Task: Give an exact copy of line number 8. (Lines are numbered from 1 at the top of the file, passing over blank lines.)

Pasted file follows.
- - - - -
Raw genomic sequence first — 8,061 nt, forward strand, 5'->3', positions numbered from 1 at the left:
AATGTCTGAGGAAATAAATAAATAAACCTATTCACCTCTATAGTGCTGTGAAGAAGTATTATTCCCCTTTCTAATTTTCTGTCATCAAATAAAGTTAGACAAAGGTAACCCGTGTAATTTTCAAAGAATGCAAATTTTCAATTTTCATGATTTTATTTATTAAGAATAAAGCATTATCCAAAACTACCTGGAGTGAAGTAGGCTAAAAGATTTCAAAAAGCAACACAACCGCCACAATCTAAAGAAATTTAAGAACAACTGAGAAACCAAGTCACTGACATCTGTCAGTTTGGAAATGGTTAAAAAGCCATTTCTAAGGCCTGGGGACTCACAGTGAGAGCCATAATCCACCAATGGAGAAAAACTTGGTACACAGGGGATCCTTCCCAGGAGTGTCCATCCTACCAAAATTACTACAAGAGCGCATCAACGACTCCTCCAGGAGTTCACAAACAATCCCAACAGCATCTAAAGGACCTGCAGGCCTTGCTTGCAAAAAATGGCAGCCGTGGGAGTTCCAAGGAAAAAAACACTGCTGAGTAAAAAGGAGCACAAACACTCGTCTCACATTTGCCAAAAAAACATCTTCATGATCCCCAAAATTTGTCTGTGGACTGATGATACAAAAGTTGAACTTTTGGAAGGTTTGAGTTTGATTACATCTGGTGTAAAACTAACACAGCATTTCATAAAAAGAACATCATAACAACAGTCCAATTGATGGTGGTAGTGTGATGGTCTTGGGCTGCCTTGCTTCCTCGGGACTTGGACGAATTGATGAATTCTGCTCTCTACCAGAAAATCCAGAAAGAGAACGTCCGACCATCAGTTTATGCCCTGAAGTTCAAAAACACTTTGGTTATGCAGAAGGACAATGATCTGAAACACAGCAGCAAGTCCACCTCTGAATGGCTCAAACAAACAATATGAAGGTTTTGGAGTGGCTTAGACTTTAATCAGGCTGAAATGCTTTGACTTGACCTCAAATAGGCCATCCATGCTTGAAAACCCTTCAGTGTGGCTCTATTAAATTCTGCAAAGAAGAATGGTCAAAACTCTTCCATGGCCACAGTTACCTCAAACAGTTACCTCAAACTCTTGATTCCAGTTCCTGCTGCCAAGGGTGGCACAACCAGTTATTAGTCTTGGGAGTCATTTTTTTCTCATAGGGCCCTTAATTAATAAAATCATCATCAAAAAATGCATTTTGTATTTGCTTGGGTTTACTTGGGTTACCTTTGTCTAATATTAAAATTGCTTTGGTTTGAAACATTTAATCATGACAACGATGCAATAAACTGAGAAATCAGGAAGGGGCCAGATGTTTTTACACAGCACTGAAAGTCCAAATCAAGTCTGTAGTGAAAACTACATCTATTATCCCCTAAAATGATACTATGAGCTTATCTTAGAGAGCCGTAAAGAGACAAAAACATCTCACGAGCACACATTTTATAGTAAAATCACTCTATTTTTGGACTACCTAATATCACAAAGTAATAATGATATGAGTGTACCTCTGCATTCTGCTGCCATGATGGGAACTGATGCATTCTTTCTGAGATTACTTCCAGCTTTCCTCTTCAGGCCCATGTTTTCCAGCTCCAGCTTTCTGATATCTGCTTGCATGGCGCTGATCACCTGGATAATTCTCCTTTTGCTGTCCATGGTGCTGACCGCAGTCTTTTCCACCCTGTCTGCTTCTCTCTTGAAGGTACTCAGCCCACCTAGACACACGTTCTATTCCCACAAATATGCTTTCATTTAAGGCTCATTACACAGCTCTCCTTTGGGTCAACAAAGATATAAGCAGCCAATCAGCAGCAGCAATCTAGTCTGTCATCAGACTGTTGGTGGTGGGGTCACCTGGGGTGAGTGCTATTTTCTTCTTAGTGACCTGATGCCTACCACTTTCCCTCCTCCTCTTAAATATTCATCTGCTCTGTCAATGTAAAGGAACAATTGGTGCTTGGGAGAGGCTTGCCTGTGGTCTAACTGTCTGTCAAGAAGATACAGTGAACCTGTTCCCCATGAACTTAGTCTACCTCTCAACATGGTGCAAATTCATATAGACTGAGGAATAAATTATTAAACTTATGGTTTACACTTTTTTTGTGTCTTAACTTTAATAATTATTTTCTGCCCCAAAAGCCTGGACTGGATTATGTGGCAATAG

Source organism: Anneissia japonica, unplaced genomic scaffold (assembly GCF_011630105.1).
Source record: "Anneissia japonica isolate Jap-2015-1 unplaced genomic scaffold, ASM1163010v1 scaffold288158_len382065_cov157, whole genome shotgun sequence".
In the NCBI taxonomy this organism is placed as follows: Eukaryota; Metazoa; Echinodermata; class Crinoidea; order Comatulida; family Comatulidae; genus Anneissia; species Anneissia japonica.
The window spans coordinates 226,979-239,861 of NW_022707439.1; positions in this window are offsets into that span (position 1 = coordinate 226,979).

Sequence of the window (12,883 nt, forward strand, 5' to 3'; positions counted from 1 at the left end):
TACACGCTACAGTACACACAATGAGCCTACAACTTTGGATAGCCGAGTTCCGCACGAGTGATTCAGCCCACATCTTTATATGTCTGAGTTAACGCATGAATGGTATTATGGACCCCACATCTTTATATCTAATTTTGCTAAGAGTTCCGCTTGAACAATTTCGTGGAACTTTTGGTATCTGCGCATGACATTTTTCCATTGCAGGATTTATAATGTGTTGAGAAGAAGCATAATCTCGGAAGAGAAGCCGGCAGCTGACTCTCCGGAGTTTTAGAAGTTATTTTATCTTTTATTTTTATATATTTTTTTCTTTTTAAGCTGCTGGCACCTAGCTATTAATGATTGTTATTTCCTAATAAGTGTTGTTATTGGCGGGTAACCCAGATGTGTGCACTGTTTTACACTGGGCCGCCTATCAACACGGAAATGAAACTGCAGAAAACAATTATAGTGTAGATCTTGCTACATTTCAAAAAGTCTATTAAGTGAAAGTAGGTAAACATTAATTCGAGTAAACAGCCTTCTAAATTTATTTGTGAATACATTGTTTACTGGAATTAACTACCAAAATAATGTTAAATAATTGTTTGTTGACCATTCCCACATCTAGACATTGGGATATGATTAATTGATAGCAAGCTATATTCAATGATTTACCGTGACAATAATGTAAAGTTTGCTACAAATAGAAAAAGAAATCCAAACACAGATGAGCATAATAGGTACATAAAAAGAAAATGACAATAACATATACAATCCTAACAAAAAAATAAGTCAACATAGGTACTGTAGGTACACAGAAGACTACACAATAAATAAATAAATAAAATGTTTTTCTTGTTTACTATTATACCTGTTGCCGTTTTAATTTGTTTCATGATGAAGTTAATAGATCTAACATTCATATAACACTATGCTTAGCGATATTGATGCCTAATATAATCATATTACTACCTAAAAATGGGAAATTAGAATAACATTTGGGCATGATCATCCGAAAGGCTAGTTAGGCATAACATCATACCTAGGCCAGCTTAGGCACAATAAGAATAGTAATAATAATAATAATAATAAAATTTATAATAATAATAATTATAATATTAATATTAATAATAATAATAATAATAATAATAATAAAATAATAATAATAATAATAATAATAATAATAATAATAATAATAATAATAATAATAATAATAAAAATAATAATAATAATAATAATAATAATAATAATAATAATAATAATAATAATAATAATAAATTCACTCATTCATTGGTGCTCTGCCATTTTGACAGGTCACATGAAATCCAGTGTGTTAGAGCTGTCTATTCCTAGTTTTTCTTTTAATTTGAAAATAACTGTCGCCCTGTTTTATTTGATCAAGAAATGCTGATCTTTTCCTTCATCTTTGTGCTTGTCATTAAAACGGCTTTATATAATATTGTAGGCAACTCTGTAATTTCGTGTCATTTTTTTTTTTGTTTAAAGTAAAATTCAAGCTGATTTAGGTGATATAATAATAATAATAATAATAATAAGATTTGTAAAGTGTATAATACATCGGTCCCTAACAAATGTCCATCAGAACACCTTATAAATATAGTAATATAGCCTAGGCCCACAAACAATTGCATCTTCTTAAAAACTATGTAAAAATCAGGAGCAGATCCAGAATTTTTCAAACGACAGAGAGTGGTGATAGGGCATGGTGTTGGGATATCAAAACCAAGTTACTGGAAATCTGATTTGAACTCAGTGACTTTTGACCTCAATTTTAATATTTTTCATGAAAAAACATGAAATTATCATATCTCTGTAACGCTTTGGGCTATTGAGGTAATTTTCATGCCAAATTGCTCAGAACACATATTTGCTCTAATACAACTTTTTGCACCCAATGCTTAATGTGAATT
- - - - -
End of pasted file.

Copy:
TACACGCTACAGTACACACAATGAGCCTACAACTTTGGATAGCCGAGTTCCGCACGAGTGATTCAGCCCACATCTTTATATGTCTGAGTTAACGCATGAATGGTATTATGGACCCCACATCTTTATATCTAATTTTGCTAAGAGTTCCGCTTGAACAATTTCGTGGAACTTTTGGTATCTGCGCATGACATTTTTCCATTGCAGGATTTATAATGTGTTGAGAAGAAGCATAATCTCGGAAGAGAAGCCGGCAGCTGACTCTCCGGAGTTTTAGAAGTTATTTTATCTTTTATTTTTATATATTTTTTTCTTTTTAAGCTGCTGGCACCTAGCTATTAATGATTGTTATTTCCTAATAAGTGTTGTTATTGGCGGGTAACCCAGATGTGTGCACTGTTTTACACTGGGCCGCCTATCAACACGGAAATGAAACTGCAGAAAACAATTATAGTGTAGATCTTGCTACATTTCAAAAAGTCTATTAAGTGAAAGTAGGTAAACATTAATTCGAGTAAACAGCCTTCTAAATTTATTTGTGAATACATTGTTTACTGGAATTAACTACCAAAATAATGTTAAATAATTGTTTGTTGACCATTCCCACATCTAGACATTGGGATATGATTAATTGATAGCAAGCTATATTCAATGATTTACCGTGACAATAATGTAAAGTTTGCTACAAATAGAAAAAGAAATCCAAACACAGATGAGCATAATAGGTACATAAAAAGAAAATGACAATAACATATACAATCCTAACAAAAAAATAAGTCAACATAGGTACTGTAGGTACACAGAAGACTACACAATAAATAAATAAATAAAATGTTTTTCTTGTTTACTATTATACCTGTTGCCGTTTTAATTTGTTTCATGATGAAGTTAATAGATCTAACATTCATATAACACTATGCTTAGCGATATTGATGCCTAATATAATCATATTACTACCTAAAAATGGGAAATTAGAATAACATTTGGGCATGATCATCCGAAAGGCTAGTTAGGCATAACATCATACCTAGGCCAGCTTAGGCACAATAAGAATAGTAATAATAATAATAATAATAAAATTTATAATAATAATAATTATAATATTAATATTAATAATAATAATAATAATAATAATAATAAAATAATAATAATAATAATAATAATAATAATAATAATAATAATAATAATAATAATAATAATAAAAATAATAATAATAATAATAATAATAATAATAATAATAATAATAATAATAATAATAATAAATTCACTCATTCATTGGTGCTCTGCCATTTTGACAGGTCACATGAAATCCAGTGTGTTAGAGCTGTCTATTCCTAGTTTTTCTTTTAATTTGAAAATAACTGTCGCCCTGTTTTATTTGATCAAGAAATGCTGATCTTTTCCTTCATCTTTGTGCTTGTCATTAAAACGGCTTTATATAATATTGTAGGCAACTCTGTAATTTCGTGTCATTTTTTTTTTTGTTTAAAGTAAAATTCAAGCTGATTTAGGTGATATAATAATAATAATAATAATAATAAGATTTGTAAAGTGTATAATACATCGGTCCCTAACAAATGTCCATCAGAACACCTTATAAATATAGTAATATAGCCTAGGCCCACAAACAATTGCATCTTCTTAAAAACTATGTAAAAATCAGGAGCAGATCCAGAATTTTTCAAACGACAGAGAGTGGTGATAGGGCATGGTGTTGGGATATCAAAACCAAGTTACTGGAAATCTGATTTGAACTCAGTGACTTTTGACCTCAATTTTAATATTTTTCATGAAAAAACATGAAATTATCATATCTCTGTAACGCTTTGGGCTATTGAGGTAATTTTCATGCCAAATTGCTCAGAACACATATTTGCTCTAATACAACTTTTTGCACCCAATGCTTAATGTGAATT